According to the FRS Annual Report for 2009 (page 12, first line), the state’s contribution to FRS was $667.90 million.  This would indicate a major math problem for the Governor to achieve the $1.4 billion per year savings he has announced, since the entire state contribution was less than half of Scott’s declared savings.  While we are remiss to think facts would interfere with political rhetoric, this was beyond our comprehension.  It seems maybe the difference might come from the local governments, which leads us to believe the taxpayer may not save anywhere near the amounts projected.  The confusing language and the pertinent lines of the proposal can be found as follows:

Required Employer contributions effective July 1, 2011 are 5.23% for Regular Class, and 11.63% for Special Risk class. (lines 4961-4966), Employee contributions would be 5%.  Total contributions to the member’s (Employee) Investment Plan Retirement account will be 9% for regular and 11.25% for special risk (lines 5037-5042).  It appears the total contributions (employer plus employee) to FRS are 10.23% for Regular and 16.63% for Special risk, but only 9% and 11.5% respectively will be contributed to member’s accounts.  Does this mean the employer/employee contributions are higher than the amounts actually allocated to the members Investment Plan?  If we understand this correctly, the local governments would be collecting retirement funds that are not contributed to the retirement plan.  Lines 5587 through Line 5624 seem to reallocate the “savings” recognized by the local governments and passed on to the states General Revenue Fund.  We are hesitant to draw any conclusions on this point, and anticipate clarifying language to be forthcoming.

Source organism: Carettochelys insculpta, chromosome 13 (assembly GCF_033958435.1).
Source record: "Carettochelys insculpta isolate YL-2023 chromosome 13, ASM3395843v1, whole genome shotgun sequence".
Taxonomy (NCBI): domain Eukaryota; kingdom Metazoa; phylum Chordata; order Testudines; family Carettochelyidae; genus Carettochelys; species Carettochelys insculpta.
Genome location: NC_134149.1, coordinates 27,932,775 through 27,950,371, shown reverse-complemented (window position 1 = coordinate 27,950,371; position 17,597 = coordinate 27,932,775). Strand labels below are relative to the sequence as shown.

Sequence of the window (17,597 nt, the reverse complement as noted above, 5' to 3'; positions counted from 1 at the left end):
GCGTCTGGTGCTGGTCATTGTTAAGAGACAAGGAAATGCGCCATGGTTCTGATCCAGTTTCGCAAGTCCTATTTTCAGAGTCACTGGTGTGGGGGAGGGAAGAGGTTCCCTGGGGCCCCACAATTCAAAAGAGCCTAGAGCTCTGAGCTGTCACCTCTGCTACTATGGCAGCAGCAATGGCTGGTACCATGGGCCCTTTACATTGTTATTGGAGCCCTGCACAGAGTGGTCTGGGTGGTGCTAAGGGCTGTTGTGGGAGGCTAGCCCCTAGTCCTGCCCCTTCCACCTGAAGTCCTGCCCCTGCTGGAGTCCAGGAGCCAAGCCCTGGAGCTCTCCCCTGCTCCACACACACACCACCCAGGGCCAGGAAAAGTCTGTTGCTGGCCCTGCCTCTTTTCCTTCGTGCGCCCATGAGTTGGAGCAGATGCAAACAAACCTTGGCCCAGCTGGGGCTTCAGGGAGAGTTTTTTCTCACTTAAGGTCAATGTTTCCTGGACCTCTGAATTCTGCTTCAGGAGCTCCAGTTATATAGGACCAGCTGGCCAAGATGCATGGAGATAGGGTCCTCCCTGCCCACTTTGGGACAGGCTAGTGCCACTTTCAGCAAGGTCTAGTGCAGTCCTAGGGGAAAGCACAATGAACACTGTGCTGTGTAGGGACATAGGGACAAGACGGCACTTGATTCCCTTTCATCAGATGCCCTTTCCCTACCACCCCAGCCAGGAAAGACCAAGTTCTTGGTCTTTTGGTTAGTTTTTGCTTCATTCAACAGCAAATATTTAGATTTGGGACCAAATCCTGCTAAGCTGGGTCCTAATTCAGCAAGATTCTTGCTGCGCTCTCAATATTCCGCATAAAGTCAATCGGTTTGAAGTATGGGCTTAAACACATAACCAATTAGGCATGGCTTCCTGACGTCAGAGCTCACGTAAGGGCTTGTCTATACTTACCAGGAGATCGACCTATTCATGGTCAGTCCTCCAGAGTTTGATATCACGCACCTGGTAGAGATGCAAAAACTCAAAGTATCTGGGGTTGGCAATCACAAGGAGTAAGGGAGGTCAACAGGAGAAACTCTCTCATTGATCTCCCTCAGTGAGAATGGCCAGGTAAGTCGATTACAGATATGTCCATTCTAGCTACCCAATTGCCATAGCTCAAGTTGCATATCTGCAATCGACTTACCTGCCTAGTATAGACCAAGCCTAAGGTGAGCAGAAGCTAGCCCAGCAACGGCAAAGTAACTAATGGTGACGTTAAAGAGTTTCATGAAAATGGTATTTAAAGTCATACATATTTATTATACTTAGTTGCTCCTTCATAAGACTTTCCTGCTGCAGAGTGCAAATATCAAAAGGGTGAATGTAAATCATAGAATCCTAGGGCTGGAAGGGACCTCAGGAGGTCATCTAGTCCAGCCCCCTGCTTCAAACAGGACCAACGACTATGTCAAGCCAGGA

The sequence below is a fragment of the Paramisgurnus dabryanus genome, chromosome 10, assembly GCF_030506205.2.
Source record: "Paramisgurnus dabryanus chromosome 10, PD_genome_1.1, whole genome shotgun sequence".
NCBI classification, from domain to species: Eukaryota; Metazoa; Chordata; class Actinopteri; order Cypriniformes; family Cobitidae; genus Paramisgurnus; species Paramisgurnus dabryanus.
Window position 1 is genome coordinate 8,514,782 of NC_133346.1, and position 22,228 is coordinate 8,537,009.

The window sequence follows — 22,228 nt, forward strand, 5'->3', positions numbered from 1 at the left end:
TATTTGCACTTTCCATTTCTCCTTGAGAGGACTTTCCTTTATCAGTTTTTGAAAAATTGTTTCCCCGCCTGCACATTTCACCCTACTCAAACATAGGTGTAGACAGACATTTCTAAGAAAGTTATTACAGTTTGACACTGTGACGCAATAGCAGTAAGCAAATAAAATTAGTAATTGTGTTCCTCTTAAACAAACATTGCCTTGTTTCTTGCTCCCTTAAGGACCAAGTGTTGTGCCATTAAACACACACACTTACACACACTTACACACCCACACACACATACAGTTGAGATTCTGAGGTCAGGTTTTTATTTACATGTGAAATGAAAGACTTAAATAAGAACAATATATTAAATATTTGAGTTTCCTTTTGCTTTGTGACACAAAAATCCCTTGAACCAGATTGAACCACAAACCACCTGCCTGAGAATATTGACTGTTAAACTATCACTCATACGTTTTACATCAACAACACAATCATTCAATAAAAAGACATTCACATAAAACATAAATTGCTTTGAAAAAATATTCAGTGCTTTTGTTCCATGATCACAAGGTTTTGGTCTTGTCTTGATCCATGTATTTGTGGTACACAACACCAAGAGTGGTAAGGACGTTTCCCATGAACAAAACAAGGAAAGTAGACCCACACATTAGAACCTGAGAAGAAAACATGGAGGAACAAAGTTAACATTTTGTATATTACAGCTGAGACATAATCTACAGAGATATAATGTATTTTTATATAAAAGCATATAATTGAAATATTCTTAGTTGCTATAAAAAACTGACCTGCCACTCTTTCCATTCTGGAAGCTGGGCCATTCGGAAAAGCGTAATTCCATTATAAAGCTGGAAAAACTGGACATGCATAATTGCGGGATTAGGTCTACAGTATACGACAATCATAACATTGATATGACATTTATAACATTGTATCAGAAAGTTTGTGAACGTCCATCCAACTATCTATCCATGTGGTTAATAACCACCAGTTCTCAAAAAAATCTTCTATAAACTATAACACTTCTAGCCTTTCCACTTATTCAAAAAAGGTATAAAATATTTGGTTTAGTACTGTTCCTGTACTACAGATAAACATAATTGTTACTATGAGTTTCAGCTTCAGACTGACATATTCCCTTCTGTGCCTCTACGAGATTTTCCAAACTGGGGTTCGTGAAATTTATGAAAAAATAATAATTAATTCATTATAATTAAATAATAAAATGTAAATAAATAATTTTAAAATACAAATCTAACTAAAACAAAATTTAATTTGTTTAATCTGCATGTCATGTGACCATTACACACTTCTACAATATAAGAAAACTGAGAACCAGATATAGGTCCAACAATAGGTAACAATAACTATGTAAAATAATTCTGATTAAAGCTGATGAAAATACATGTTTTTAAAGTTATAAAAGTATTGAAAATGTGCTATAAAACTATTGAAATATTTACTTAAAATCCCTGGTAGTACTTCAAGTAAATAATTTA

Section 35 (lines 5627-5637) would seem to be language that might accomplish the proverbial “CYA” for the legislators by stipulating that these changes are “a proper and legitimate state purpose … as required by s.14, Article X of the State Constitution and part VII of chapter 112, Florida Statutes.  Therefore, the Legislature determines and declares that this act fulfills an important state interest.” Article X, section 14 of the Florida State Constitution reads as follows:

State retirement systems benefit changes.A governmental unit responsible for any retirement or pension system supported in whole or in part by public funds shall not after January 1, 1977, provide any increase in the benefits to the members or beneficiaries of such system unless such unit has made or concurrently makes provision for the funding of the increase in benefits on a sound actuarial basis”.

Both citations from the Constitution and Florida Statutes pertain to the actuarial soundness of the Pension Plan.  Could it be the legislators are making changes to FRS Pension Benefits under the proviso that the plan is actuarially unsound, and therefore, the change “fulfills an important state interest”?  This is certainly a legal question outside of our ability to determine.

Ironically, the Actuarial Report on pages 36 and 37 of the most recent FRS Annual Report stipulates that FRS “meet  the requirements and intent of Part VII, Chapter 112, Florida Statutes, and Section 14, Article X of the State Constitution”. Furthermore, the State Board of Administration Releases 2010 Annual Investment Report further stipulates the financial soundness of the plan, and its “strong actuarial position and history of solid funding.” According to Ash Williams, director of the State Board of Administration recently discussed the Plan was near 2008 levels, when the plan was over-funded.

In a handout distributed to the Representatives on January 20 for the Pre-Session Information center, we would direct your attention to page 5.  According to the legislature’s own information, as of July 1, 2010 the plan was 87.9% funded with total asset values of $109.5 billion.  With a little simple math we can deduce that if $109.5 billion is 87.9% funded ($109,000,000,000 divided by .879 equals $124,500,000,000) then the plan would be fully funded at $124.5 billion.  As of January 31, 2011, according to the website, the FRS asset value was $125 billion!